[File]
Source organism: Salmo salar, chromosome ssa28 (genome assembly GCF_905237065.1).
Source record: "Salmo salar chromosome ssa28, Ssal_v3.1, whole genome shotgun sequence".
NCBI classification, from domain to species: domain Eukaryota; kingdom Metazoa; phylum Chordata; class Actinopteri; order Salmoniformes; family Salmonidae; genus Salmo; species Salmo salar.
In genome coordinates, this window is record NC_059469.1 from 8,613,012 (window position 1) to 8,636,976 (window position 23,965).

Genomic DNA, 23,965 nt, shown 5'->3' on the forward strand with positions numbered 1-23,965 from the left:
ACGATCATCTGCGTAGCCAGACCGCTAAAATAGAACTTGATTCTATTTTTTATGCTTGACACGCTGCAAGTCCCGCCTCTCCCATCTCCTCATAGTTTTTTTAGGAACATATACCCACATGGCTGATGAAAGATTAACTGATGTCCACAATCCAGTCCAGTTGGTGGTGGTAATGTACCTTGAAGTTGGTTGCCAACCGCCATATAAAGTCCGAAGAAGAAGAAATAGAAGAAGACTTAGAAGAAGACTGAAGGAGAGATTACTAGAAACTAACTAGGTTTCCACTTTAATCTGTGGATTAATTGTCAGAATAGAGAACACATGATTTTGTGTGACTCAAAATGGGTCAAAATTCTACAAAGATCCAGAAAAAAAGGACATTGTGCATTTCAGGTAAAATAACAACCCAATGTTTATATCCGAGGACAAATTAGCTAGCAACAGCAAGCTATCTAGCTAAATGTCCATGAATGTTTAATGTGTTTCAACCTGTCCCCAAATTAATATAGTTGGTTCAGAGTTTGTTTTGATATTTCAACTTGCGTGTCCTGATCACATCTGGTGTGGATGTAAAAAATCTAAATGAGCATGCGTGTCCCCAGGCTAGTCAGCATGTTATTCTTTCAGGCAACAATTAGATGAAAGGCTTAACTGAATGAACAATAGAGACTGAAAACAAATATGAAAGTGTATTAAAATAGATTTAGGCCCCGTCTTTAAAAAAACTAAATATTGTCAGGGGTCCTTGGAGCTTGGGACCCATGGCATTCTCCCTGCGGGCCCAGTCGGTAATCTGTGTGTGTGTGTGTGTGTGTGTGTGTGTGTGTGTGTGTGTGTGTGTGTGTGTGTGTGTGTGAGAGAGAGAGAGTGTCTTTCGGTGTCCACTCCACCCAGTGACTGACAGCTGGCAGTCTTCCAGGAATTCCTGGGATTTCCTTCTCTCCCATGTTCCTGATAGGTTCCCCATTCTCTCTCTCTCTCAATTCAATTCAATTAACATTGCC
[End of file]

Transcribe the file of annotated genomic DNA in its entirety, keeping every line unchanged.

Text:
Source organism: Salmo salar, chromosome ssa28 (genome assembly GCF_905237065.1).
Source record: "Salmo salar chromosome ssa28, Ssal_v3.1, whole genome shotgun sequence".
NCBI classification, from domain to species: domain Eukaryota; kingdom Metazoa; phylum Chordata; class Actinopteri; order Salmoniformes; family Salmonidae; genus Salmo; species Salmo salar.
In genome coordinates, this window is record NC_059469.1 from 8,613,012 (window position 1) to 8,636,976 (window position 23,965).

Genomic DNA, 23,965 nt, shown 5'->3' on the forward strand with positions numbered 1-23,965 from the left:
ACGATCATCTGCGTAGCCAGACCGCTAAAATAGAACTTGATTCTATTTTTTATGCTTGACACGCTGCAAGTCCCGCCTCTCCCATCTCCTCATAGTTTTTTTAGGAACATATACCCACATGGCTGATGAAAGATTAACTGATGTCCACAATCCAGTCCAGTTGGTGGTGGTAATGTACCTTGAAGTTGGTTGCCAACCGCCATATAAAGTCCGAAGAAGAAGAAATAGAAGAAGACTTAGAAGAAGACTGAAGGAGAGATTACTAGAAACTAACTAGGTTTCCACTTTAATCTGTGGATTAATTGTCAGAATAGAGAACACATGATTTTGTGTGACTCAAAATGGGTCAAAATTCTACAAAGATCCAGAAAAAAAGGACATTGTGCATTTCAGGTAAAATAACAACCCAATGTTTATATCCGAGGACAAATTAGCTAGCAACAGCAAGCTATCTAGCTAAATGTCCATGAATGTTTAATGTGTTTCAACCTGTCCCCAAATTAATATAGTTGGTTCAGAGTTTGTTTTGATATTTCAACTTGCGTGTCCTGATCACATCTGGTGTGGATGTAAAAAATCTAAATGAGCATGCGTGTCCCCAGGCTAGTCAGCATGTTATTCTTTCAGGCAACAATTAGATGAAAGGCTTAACTGAATGAACAATAGAGACTGAAAACAAATATGAAAGTGTATTAAAATAGATTTAGGCCCCGTCTTTAAAAAAACTAAATATTGTCAGGGGTCCTTGGAGCTTGGGACCCATGGCATTCTCCCTGCGGGCCCAGTCGGTAATCTGTGTGTGTGTGTGTGTGTGTGTGTGTGTGTGTGTGTGTGTGTGTGTGTGTGTGTGTGTGTGAGAGAGAGAGAGTGTCTTTCGGTGTCCACTCCACCCAGTGACTGACAGCTGGCAGTCTTCCAGGAATTCCTGGGATTTCCTTCTCTCCCATGTTCCTGATAGGTTCCCCATTCTCTCTCTCTCTCAATTCAATTCAATTAACATTGCC